9/30/11 School system making plans with Race to the Top funds

School system making plans with Race to the Top funds
By Mike Wilder The Times-News 9/30/11     
Reprinted with permission.

   Federal Race to the Top money will help prepare the Alamance-Burlington Schools for new state instructional standards.

   Other goals include more access to technology for students and, as earlier discussed, improving achievement in the system’s lowest-performing schools.

   Rhonda Schuhler, the Alamance-Burlington system’s executive director of curriculum and professional development, updated school board members this week on plans for using Race to the Top money. Through the state, the system gets $2.48 million. A little less than $430,000 goes back to the state for a statewide technology system. That leaves $2,051,453 for the local system to spend during the next four years.

   Of that amount:   

  • $780,000 will go toward increased technology access for students. Schuhler said the goal is to work toward one-on-one access, with every student having a laptop or other piece of technology, though the money being provided won’t be enough to reach the goal.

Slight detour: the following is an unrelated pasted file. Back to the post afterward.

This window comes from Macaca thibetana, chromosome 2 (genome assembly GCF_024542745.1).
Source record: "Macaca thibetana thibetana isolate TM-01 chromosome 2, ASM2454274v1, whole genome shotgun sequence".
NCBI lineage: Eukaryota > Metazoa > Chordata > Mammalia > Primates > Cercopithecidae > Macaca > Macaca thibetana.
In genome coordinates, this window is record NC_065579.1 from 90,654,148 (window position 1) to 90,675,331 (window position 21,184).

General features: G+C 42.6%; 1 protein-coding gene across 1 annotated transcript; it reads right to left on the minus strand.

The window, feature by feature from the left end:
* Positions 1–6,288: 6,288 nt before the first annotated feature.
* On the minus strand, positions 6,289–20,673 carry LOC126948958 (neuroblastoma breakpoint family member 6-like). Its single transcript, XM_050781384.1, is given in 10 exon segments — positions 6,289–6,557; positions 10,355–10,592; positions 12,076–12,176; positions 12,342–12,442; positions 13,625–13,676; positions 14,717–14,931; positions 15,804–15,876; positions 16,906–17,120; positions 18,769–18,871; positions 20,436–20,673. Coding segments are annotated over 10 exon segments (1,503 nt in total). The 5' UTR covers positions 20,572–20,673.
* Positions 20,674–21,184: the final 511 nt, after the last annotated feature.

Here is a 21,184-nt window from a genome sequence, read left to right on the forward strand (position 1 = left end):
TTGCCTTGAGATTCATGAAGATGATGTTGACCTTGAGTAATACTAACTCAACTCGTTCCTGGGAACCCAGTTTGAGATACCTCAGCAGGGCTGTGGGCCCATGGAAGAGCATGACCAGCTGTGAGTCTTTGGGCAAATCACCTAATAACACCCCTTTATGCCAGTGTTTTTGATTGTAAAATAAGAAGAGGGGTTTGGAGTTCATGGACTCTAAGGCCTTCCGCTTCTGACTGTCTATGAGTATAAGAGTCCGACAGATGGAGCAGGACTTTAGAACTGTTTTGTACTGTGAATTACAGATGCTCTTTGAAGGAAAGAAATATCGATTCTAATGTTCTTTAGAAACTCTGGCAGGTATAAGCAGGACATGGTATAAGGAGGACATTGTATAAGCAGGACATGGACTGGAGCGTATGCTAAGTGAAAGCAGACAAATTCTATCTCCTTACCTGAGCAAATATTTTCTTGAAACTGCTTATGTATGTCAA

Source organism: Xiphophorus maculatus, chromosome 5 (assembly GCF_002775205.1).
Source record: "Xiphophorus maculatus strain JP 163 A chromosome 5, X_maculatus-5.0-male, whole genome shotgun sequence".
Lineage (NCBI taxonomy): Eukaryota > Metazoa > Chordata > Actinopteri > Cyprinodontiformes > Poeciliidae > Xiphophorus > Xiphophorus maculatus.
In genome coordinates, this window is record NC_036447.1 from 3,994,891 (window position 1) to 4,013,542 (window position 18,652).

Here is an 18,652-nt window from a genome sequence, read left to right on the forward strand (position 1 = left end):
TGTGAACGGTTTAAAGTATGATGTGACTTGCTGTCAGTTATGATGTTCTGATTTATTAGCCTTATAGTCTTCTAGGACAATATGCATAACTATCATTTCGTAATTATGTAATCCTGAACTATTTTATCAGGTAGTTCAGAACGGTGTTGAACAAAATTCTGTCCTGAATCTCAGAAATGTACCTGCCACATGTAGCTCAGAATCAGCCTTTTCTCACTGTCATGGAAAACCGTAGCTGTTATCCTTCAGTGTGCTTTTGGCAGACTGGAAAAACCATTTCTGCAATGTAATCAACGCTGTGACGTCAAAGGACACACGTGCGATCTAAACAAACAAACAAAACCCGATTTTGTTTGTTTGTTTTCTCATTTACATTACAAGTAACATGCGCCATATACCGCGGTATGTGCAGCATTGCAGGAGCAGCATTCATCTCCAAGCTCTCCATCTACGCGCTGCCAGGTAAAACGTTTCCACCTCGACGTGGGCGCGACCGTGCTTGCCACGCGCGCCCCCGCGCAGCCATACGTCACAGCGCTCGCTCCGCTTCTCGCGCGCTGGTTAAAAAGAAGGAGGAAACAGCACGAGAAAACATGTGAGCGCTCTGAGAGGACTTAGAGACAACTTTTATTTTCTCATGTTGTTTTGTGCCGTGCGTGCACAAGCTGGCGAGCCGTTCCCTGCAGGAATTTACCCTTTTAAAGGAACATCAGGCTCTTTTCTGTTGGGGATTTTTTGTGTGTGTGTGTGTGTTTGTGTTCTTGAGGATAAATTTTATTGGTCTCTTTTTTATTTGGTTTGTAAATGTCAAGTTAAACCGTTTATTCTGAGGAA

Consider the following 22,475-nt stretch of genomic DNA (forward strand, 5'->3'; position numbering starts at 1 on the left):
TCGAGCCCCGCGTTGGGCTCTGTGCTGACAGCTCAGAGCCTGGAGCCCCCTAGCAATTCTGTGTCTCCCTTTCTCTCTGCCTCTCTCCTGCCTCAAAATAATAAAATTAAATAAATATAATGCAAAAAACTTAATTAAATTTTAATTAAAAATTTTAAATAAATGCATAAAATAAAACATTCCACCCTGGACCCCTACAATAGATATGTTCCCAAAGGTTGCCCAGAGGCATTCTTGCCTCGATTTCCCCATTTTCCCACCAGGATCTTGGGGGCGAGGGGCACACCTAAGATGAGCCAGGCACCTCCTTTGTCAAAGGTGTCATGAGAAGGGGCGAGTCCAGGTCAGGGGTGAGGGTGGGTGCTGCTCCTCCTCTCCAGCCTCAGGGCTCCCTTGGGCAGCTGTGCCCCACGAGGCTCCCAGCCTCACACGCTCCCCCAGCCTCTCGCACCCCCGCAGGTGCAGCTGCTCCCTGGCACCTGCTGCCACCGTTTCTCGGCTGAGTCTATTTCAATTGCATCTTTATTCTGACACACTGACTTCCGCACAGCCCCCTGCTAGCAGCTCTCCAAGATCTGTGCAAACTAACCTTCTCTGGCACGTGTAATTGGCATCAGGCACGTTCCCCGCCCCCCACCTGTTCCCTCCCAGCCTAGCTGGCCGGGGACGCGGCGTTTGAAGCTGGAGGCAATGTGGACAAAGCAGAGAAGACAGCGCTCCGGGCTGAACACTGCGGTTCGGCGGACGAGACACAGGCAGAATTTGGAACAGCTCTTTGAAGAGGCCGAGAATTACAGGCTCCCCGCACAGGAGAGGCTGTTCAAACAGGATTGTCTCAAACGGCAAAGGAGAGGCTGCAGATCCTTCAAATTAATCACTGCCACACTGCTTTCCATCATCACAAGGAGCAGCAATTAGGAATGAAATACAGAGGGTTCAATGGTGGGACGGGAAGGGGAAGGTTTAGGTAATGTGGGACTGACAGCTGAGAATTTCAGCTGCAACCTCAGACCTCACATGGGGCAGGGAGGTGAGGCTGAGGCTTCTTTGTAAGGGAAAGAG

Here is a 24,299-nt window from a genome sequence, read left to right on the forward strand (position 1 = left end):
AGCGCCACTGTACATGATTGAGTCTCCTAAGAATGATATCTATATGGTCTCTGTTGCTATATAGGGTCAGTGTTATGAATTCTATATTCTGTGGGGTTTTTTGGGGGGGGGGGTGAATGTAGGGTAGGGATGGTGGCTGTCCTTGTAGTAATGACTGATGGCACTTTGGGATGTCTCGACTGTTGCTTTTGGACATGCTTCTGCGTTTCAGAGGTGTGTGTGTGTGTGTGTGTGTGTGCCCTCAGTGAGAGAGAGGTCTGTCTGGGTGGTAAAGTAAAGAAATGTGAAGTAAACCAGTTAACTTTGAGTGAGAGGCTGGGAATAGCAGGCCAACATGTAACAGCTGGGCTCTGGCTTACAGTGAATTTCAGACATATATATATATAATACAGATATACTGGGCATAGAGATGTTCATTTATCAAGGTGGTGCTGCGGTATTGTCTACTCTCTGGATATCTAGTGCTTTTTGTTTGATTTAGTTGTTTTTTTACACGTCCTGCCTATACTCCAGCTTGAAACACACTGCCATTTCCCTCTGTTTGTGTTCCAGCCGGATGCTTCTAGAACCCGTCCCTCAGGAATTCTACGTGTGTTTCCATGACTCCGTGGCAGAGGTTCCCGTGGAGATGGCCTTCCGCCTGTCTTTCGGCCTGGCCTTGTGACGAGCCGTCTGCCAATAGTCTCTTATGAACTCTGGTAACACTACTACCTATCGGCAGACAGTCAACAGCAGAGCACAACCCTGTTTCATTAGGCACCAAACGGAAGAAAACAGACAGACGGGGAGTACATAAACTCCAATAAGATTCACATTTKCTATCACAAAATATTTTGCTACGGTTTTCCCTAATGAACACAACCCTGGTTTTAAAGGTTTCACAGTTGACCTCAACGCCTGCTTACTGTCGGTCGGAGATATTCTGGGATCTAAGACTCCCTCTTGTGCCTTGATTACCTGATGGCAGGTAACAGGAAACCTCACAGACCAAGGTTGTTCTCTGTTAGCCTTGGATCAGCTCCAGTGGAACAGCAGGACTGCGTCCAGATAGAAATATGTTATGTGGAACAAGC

“It’s an expensive and lengthy process,” Schuhler said.   

  • $170,000 will be spent on professional development for teachers and other system employees to prepare for the new “Common Core” standards that go into place in 2012-13. Broadly speaking, the standards are designed to align what students in North Carolina learn with what is taught in other states.

   Schuhler said more information will soon be made available to the school board and public about the new standards.   

  • $772,000 will be spent on efforts to improve “turnaround schools.” Schuhler said those schools are in the bottom 5 percent in the state as measured by test scores. The local turn-around schools are Eastlawn Elementary, Haw River Elementary and the Alamance-Burlington Middle College.  
  • $240,000 for maintaining data to be used in improving student achievement.
  • $89,000 to promote student readiness for college and careers.

   While the Alamance-Burlington system already had some of the goals in place — such an increasing technology in the schools and preparing teachers for the Common Core standards — its strategies in spending the money must coincide with the state’s goals.

   “The funding must be used to support the state objectives,” Schuhler said.